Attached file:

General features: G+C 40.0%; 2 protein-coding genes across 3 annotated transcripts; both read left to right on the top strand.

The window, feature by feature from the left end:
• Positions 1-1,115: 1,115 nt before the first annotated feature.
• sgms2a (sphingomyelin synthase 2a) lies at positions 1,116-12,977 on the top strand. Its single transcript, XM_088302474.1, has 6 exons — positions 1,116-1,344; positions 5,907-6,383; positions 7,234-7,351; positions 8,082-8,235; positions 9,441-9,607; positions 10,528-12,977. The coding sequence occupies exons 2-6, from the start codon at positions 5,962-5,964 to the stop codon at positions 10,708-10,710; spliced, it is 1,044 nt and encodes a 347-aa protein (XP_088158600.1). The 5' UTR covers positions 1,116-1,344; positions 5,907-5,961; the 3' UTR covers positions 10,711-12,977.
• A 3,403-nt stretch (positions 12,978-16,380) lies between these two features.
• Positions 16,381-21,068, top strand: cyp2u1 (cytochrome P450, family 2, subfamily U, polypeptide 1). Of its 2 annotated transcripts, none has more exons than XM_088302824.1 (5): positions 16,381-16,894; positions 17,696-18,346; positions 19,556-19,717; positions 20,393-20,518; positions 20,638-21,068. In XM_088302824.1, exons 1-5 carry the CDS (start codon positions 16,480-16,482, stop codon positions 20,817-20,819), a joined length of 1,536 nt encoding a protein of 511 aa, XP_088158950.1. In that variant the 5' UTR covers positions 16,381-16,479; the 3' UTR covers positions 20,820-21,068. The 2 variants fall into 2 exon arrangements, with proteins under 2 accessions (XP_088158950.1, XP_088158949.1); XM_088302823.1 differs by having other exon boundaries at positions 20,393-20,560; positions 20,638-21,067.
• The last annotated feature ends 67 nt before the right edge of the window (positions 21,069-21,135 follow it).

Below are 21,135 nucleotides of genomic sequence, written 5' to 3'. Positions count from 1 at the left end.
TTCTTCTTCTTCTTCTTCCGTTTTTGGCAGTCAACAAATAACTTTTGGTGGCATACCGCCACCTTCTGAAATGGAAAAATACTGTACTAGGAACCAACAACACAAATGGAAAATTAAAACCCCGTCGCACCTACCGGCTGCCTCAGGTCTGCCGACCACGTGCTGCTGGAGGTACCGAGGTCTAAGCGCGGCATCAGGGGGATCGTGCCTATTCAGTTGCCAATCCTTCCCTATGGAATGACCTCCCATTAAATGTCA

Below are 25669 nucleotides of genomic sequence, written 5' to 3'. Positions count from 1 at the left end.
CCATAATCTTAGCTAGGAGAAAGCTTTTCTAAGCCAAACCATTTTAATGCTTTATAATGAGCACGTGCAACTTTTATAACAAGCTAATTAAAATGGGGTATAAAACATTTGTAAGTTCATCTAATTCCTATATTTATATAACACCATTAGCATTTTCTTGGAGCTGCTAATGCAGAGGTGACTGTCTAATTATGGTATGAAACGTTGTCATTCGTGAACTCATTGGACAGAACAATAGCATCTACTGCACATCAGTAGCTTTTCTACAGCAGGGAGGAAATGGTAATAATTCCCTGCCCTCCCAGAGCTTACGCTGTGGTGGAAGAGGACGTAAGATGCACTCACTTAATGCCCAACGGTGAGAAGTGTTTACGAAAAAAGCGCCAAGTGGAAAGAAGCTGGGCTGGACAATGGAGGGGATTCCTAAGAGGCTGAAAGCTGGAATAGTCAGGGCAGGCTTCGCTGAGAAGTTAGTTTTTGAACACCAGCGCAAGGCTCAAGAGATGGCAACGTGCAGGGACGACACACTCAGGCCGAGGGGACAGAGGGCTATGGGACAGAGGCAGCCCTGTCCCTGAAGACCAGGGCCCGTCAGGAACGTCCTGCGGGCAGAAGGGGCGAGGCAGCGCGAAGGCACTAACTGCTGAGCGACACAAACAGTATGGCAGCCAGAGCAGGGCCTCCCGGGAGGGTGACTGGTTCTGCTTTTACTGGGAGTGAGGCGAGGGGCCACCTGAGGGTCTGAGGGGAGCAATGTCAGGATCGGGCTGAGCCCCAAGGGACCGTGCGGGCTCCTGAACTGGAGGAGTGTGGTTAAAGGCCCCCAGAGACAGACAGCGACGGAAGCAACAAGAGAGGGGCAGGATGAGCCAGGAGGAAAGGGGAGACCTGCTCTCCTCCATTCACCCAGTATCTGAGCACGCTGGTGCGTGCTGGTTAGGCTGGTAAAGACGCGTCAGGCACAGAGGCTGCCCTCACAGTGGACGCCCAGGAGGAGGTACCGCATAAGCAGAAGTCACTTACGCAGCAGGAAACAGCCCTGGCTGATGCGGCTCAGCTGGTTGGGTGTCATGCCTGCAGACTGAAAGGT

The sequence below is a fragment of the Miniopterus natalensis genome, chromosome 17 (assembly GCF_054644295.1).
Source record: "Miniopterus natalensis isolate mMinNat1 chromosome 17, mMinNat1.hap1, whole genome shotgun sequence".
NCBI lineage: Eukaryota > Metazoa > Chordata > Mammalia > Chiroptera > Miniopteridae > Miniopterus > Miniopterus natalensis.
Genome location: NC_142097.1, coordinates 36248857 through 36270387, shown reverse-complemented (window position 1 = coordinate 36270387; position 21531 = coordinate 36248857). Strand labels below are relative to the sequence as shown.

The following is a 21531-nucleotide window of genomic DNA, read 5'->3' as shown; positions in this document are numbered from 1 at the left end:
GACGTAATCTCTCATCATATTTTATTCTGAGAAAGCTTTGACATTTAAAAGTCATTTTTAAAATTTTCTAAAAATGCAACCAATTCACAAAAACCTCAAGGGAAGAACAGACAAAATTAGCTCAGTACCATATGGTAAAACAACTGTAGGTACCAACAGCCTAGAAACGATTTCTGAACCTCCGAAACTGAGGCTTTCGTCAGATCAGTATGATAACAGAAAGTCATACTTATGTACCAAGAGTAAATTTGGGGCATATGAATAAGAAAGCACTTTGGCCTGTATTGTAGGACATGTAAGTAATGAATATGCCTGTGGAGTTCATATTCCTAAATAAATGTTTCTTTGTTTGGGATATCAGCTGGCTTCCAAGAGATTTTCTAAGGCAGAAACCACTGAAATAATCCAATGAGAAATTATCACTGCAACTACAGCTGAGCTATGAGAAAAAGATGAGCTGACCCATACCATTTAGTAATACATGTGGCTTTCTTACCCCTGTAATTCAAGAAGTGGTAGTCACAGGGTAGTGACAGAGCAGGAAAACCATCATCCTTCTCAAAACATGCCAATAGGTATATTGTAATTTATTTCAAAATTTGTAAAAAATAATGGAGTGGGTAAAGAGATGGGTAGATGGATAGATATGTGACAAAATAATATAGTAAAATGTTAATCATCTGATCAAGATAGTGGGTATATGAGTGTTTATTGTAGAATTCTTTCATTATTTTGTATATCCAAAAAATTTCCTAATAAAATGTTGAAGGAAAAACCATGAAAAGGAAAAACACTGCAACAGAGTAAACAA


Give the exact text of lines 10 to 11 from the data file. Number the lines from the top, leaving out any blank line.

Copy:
Below are 25669 nucleotides of genomic sequence, written 5' to 3'. Positions count from 1 at the left end.
CCATAATCTTAGCTAGGAGAAAGCTTTTCTAAGCCAAACCATTTTAATGCTTTATAATGAGCACGTGCAACTTTTATAACAAGCTAATTAAAATGGGGTATAAAACATTTGTAAGTTCATCTAATTCCTATATTTATATAACACCATTAGCATTTTCTTGGAGCTGCTAATGCAGAGGTGACTGTCTAATTATGGTATGAAACGTTGTCATTCGTGAACTCATTGGACAGAACAATAGCATCTACTGCACATCAGTAGCTTTTCTACAGCAGGGAGGAAATGGTAATAATTCCCTGCCCTCCCAGAGCTTACGCTGTGGTGGAAGAGGACGTAAGATGCACTCACTTAATGCCCAACGGTGAGAAGTGTTTACGAAAAAAGCGCCAAGTGGAAAGAAGCTGGGCTGGACAATGGAGGGGATTCCTAAGAGGCTGAAAGCTGGAATAGTCAGGGCAGGCTTCGCTGAGAAGTTAGTTTTTGAACACCAGCGCAAGGCTCAAGAGATGGCAACGTGCAGGGACGACACACTCAGGCCGAGGGGACAGAGGGCTATGGGACAGAGGCAGCCCTGTCCCTGAAGACCAGGGCCCGTCAGGAACGTCCTGCGGGCAGAAGGGGCGAGGCAGCGCGAAGGCACTAACTGCTGAGCGACACAAACAGTATGGCAGCCAGAGCAGGGCCTCCCGGGAGGGTGACTGGTTCTGCTTTTACTGGGAGTGAGGCGAGGGGCCACCTGAGGGTCTGAGGGGAGCAATGTCAGGATCGGGCTGAGCCCCAAGGGACCGTGCGGGCTCCTGAACTGGAGGAGTGTGGTTAAAGGCCCCCAGAGACAGACAGCGACGGAAGCAACAAGAGAGGGGCAGGATGAGCCAGGAGGAAAGGGGAGACCTGCTCTCCTCCATTCACCCAGTATCTGAGCACGCTGGTGCGTGCTGGTTAGGCTGGTAAAGACGCGTCAGGCACAGAGGCTGCCCTCACAGTGGACGCCCAGGAGGAGGTACCGCATAAGCAGAAGTCACTTACGCAGCAGGAAACAGCCCTGGCTGATGCGGCTCAGCTGGTTGGGTGTCATGCCTGCAGACTGAAAGGT